Jeffrey Bergeron
Biff America
Vail, CO Colorado

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December 8, 2009
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Biff America: Skiing without boils

Mary has a boil on her butt. Every other day her doctor makes the five-mile roundtrip trek to her home to change her dressing to no avail - the boil will not heal.

The suspected reasons being was that Mary lives alone in a dirt floor hut without running water or clean linen. Also she is also old, frail and feeble, and seldom leavers her bed - another factor causing the sore to remain inflamed.

I've never met Mary. In fact, I have no idea what her real name is. My guess would be that, whatever her real name, I would have difficulty pronouncing it. So I'll just call her Mary. But I learned of the Mary's plight while skiing with my doctor buddy, Louis. We were climbing up a slope before sunrise when his cell phone rang.

"I better take this." he said, "It might be from Nepal."

Louis stuck his cell phone in his hat, next to his ear, and spoke will he continued to climb. I slowed the pace so he could talk and I could listen. It seems a new doctor who Louis had sponsored through college and med school had returned to his village in Nepal and was treating the sick and injured in the surrounding area.

This doc was at his wits end over Mary's butt-boil and had called the older and more experienced Louis for advice. I couldn't hear exactly what advice was given, but I will say that after the call ended I was told that a boil on your keester can be a serious thing for the elderly and bedridden, sometimes causing infection even death.

I was also cautioned that if I ever get one to seek care. I promised to do just that as long I could write a column about it later.

My point in all this is to recognize the obvious - what an amazing world we live in.

Here I am climbing a mountain in Colorado and listening to a doc - while continuing to ski uphill - consult another doc on the other side of the world about a boil on Mary's bottom.

Now it should be pointed out that the phone call for the Nepalese doctor was not nearly as convenient. He had to walk miles to the nearest and only phone in his area.

Once the call ended we picked up the pace and I had no wind left for conversation. But because thinking doesn't require oxygen, I found myself considering what had just happened and the implications involved.

On one hand, we live in a time and place where we can speak to someone on the on the other side of planet on a device small enough to stuff in a ski hat while not having to break stride. On the other hand, we are speaking to a person in a place where people die from butt-boils.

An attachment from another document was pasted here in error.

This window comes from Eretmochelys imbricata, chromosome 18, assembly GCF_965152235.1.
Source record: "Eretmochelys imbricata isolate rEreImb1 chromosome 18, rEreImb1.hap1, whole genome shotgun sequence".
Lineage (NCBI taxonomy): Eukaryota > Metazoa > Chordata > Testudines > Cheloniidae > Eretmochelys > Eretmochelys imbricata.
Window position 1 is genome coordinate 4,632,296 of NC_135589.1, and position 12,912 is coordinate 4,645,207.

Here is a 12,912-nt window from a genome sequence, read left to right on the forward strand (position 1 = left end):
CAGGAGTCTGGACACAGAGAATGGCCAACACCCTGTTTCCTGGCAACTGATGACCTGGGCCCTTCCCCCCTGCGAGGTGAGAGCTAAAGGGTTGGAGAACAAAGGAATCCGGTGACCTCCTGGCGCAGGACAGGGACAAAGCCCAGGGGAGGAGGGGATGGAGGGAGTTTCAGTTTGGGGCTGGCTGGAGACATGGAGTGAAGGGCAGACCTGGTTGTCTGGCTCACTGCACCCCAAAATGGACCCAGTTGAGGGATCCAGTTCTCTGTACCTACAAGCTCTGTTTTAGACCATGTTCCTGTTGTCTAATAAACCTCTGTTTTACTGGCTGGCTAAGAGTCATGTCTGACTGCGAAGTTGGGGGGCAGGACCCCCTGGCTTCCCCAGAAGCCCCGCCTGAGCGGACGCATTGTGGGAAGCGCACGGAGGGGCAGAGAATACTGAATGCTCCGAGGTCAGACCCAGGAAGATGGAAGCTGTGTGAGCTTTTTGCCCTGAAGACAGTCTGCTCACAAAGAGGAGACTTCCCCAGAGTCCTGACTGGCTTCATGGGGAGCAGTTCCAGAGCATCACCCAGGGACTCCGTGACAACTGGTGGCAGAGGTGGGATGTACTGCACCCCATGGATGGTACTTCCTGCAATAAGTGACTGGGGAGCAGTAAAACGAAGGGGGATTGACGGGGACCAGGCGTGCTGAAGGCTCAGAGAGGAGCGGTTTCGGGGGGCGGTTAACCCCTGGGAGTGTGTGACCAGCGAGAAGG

On one hand, the same diseases and maladies that killed or crippled in our parents' and grandparents' generation, and currently in much of the rest of the world, have largely been overcome by science and medicine. On the other hand, Americans don't seem that happy or grateful. In fact, from my observations, they seem pretty ticked-off.

I'm going to go out on a limb by saying if you are reading this you are lucky. You are ucky to be living in this place, during this time and if you don't have any boils on your dumper, that is just icing on the cake.

I'll also go so far as to say that, as a people, Americans don't seem to appreciate what we have now in comparison to much of the rest of the world and even life in this country as recently as a generation ago.

Rather than be delighted by our good fortune of having everything we need and most of what we want. we are bummed over what we lack and are looking for someone to blame.

So who is we blame? Is it Bush, Obama, Congress, mainstream media, illegal immigrants, bankers, liberals, conservative, Christians, Muslims, Jews - Rush Limbaugh? I say who cares. We live in a place and time of incredible technology and unimaginable possibilities, and the opportunity for a lasting legacy of this country's greatness. And if that is not enough you'll all be happy to know that, so far, my bottom is boil-free.

Jeffrey Bergeron, under the alias of Biff America, can be seen on RSN TV and read in several newspapers and magazines. He can be reached at biffbreck@yahoo.com. Biff's book "Steep, Deep and Dyslexic" is available from local book stores or from www.webersbooks.com


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The VailDaily Updated Dec 9, 2009 01:40PM Published Dec 8, 2009 03:23PM Copyright 2009 The VailDaily. All rights reserved. This material may not be published, broadcast, rewritten or redistributed.